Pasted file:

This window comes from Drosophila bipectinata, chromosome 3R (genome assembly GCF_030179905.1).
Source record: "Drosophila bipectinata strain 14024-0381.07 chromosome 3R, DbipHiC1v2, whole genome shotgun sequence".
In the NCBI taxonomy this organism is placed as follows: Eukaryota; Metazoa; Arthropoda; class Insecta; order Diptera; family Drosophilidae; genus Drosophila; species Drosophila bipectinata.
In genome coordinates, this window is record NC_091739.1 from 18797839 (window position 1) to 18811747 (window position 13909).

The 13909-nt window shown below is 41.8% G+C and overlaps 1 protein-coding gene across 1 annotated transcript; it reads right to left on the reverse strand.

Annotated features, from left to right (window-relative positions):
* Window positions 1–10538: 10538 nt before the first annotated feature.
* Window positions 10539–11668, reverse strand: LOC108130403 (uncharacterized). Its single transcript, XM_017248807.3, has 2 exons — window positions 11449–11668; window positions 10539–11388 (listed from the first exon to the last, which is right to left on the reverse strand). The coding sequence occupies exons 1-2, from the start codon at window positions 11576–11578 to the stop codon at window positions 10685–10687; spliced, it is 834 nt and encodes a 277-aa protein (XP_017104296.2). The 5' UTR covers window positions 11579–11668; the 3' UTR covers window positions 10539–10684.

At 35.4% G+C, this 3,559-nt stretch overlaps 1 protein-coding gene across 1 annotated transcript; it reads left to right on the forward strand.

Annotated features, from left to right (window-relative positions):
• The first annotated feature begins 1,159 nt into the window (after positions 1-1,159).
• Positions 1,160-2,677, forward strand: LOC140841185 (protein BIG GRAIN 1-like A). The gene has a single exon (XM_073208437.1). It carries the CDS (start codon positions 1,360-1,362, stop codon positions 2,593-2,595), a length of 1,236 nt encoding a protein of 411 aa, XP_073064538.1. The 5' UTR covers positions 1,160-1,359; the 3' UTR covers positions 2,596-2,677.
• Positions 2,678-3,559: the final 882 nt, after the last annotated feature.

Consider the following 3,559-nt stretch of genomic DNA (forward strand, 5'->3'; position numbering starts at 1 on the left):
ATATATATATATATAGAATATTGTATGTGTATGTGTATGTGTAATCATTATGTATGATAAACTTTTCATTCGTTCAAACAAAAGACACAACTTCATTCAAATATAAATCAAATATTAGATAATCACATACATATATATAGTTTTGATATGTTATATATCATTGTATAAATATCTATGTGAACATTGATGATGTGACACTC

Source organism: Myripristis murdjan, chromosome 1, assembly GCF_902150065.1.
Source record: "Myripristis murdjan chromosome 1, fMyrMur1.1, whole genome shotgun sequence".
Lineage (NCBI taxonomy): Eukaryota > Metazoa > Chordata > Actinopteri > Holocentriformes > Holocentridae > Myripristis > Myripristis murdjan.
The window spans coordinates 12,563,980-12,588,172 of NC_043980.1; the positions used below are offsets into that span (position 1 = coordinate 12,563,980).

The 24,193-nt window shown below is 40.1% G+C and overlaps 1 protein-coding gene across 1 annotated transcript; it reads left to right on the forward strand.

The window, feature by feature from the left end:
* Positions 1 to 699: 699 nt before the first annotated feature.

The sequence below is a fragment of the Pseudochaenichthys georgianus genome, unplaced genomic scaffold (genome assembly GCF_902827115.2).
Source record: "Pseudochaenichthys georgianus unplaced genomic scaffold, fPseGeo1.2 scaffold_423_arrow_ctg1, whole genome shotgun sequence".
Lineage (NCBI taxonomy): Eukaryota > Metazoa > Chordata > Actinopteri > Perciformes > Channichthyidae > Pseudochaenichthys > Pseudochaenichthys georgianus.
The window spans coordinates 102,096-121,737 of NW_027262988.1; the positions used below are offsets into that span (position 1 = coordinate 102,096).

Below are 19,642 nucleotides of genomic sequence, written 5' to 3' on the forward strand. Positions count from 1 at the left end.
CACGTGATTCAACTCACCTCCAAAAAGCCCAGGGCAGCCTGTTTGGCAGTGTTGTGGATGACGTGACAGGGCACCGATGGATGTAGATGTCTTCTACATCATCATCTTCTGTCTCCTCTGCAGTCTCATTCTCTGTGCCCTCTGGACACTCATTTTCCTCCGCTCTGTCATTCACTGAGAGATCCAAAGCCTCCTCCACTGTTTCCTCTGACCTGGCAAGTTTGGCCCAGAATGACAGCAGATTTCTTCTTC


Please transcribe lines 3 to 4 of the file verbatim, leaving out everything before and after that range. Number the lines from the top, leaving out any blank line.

In the NCBI taxonomy this organism is placed as follows: Eukaryota; Metazoa; Arthropoda; class Insecta; order Diptera; family Drosophilidae; genus Drosophila; species Drosophila bipectinata.
In genome coordinates, this window is record NC_091739.1 from 18797839 (window position 1) to 18811747 (window position 13909).